The Science Behind Why We Procrastinate—and How to Stop the Cycle
From making a doctor’s appointment to doing speedwork, new research digs into the reason we put things off.
Procrastination is—unfortunately—a part of life, from putting off a speed workout to making a doctor’s appointment. Now, new research explains why we do it.
Reframing your responsibilities in a positive way can help prevent against procrastinating in the first place.
You know you have to do that speed workout to hit your goals, or turn in that work project before Friday, or make that dentist appointment they keep reminding you about. And yet, you don’t.
Procrastination is something all humans do—there’s a reason post offices are open until midnight on tax filing day—but why do we drag our feet even on seemingly easy tasks? A recent study published in the Journal of Consumer Psychology suggests it all has to do with how we blend anticipation, excitement, and dread.
In an experiment, researchers asked 171 participants to eat jelly beans that ranged in flavor from delicious to disgusting—some tasted like orange sherbet and watermelon, but others like dirt or rotten eggs. People tended to feel impatient and excited about eating the good-tasting ones, and not only dreaded the awful ones, but also disliked the feeling of having to wait to eat them.
Not surprisingly, this shows that people want to have good things now and delay bad things, and it’s the anticipation of both positive and negative tasks that drive our behavior, according to study coauthor David Hardisty, Ph.D., assistant professor in the marketing and behavioral science division of the University of British Columbia’s Sauder School of Business.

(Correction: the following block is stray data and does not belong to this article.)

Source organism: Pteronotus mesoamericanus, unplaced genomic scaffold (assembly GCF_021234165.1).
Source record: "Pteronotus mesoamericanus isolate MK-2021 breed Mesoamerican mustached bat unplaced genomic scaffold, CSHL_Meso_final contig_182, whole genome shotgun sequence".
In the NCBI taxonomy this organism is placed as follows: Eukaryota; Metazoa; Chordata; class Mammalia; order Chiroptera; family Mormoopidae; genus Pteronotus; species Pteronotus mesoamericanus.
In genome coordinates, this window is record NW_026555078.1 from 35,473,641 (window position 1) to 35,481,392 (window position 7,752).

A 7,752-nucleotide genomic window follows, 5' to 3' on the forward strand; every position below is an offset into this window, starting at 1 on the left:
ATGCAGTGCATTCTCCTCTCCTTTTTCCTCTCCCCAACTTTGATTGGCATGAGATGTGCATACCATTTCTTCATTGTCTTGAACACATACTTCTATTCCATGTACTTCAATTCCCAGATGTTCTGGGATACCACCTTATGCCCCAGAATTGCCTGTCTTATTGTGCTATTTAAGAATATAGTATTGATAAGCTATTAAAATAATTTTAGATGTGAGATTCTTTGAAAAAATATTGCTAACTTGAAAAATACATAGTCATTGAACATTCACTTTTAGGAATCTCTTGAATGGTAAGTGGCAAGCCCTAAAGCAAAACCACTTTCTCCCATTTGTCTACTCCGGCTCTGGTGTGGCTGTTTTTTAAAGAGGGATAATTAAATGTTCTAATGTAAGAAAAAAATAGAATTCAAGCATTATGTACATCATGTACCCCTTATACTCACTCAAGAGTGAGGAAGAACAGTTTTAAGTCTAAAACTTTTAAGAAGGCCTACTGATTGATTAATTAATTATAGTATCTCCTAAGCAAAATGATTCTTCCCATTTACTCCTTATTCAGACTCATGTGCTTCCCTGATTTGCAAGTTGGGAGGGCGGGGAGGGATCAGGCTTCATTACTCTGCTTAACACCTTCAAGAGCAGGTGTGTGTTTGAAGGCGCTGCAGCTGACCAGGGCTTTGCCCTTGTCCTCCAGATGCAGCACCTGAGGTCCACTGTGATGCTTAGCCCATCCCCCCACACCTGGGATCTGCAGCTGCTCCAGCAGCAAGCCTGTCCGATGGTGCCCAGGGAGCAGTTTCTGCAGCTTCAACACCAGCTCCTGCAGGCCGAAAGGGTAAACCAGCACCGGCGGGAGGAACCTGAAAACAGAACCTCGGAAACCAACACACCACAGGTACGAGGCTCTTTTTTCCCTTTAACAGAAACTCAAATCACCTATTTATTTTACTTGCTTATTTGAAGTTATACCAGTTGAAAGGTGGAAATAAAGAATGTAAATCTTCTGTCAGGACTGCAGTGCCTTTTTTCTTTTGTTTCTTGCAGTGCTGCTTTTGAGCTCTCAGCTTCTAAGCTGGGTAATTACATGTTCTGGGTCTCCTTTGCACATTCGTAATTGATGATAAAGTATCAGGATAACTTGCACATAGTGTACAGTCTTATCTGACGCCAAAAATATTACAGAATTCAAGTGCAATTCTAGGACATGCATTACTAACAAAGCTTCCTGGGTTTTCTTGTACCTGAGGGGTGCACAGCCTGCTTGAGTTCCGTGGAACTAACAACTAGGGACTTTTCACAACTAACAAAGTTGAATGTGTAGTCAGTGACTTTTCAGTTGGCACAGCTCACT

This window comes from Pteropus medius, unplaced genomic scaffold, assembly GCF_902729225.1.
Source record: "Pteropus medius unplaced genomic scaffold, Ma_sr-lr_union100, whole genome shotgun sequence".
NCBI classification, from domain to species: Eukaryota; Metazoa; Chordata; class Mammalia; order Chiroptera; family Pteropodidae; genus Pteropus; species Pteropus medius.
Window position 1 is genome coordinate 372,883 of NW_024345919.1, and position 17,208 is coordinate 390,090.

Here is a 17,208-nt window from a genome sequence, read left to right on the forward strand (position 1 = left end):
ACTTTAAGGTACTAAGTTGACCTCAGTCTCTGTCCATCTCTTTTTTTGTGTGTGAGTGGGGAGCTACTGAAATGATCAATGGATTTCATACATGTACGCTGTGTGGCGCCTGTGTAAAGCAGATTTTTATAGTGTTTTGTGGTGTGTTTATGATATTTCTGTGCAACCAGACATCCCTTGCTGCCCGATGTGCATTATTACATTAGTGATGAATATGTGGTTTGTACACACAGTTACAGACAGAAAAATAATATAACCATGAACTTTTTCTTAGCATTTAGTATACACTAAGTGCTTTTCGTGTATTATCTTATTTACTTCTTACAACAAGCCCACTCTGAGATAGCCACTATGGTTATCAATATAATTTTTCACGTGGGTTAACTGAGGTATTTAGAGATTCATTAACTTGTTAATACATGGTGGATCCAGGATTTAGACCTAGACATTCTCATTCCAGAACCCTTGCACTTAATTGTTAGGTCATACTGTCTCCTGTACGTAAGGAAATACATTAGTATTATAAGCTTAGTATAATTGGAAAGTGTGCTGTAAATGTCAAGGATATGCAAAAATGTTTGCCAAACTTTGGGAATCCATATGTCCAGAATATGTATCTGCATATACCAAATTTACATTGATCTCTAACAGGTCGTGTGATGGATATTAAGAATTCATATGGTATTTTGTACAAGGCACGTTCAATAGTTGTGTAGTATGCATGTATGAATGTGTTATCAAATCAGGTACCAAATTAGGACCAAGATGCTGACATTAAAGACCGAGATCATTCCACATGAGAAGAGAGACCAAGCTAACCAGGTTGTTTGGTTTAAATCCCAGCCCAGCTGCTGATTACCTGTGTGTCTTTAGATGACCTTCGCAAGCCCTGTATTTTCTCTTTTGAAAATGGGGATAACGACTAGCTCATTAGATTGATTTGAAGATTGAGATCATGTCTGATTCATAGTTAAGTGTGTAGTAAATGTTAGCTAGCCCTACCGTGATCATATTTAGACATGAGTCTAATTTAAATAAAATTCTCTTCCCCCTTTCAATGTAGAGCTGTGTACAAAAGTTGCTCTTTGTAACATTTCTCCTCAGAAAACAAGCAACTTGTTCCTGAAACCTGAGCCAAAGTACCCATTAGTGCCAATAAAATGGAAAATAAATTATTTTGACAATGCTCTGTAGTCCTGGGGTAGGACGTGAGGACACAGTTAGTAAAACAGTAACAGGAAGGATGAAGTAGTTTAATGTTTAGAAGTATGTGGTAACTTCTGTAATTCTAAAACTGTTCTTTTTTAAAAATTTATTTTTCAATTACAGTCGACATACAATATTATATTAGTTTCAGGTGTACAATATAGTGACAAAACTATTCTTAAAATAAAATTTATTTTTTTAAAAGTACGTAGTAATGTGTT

For example, he told Runner’s World, if you ask people when they want to receive $50 now or in a month, everyone will choose now. But if you ask when they would rather pay $50 for a bill, half of people would rather pay later.
“This happens partly because the anticipation of positive versus negative events is asymmetric,” he said. “When we imagine future positive things, we both enjoy imagining it and feel impatient. But when we imagine future negative things, we just hate thinking about them.”
How do you break this cycle, especially for those running and cross-training goals you want to crush? It’s all about reframing how you think about it, according to Hardisty.
“If you are thinking about a run or workout as a positive thing, you’ll want to do it now, because you’ll feel impatient—in a good way—and you’ll savor it,” he said. “If you think of it as a negative thing, you may put it off until later, or do it now to ‘get it over with.’”
In other words, seeing your task as negative means you’re only 50/50 about doing it, but reframing it as a positive pops you up to almost 100 percent likelihood of getting it started and completed.
Changing the language of how you think about negative tasks can help. Instead of “having to” do speed work, for example, remind yourself that you “get to” do it. The brain responds to this type of subtle messaging tweak.
Cultivating this sense of anticipation can create a feeling of excitement that will also make you savor what you’re doing, he added. Let’s face it, this technique may not help with tax prep, but it could be a boost when you’re trying to hit one of your running goals.
posted Tuesday June 23rd
by Runner’s World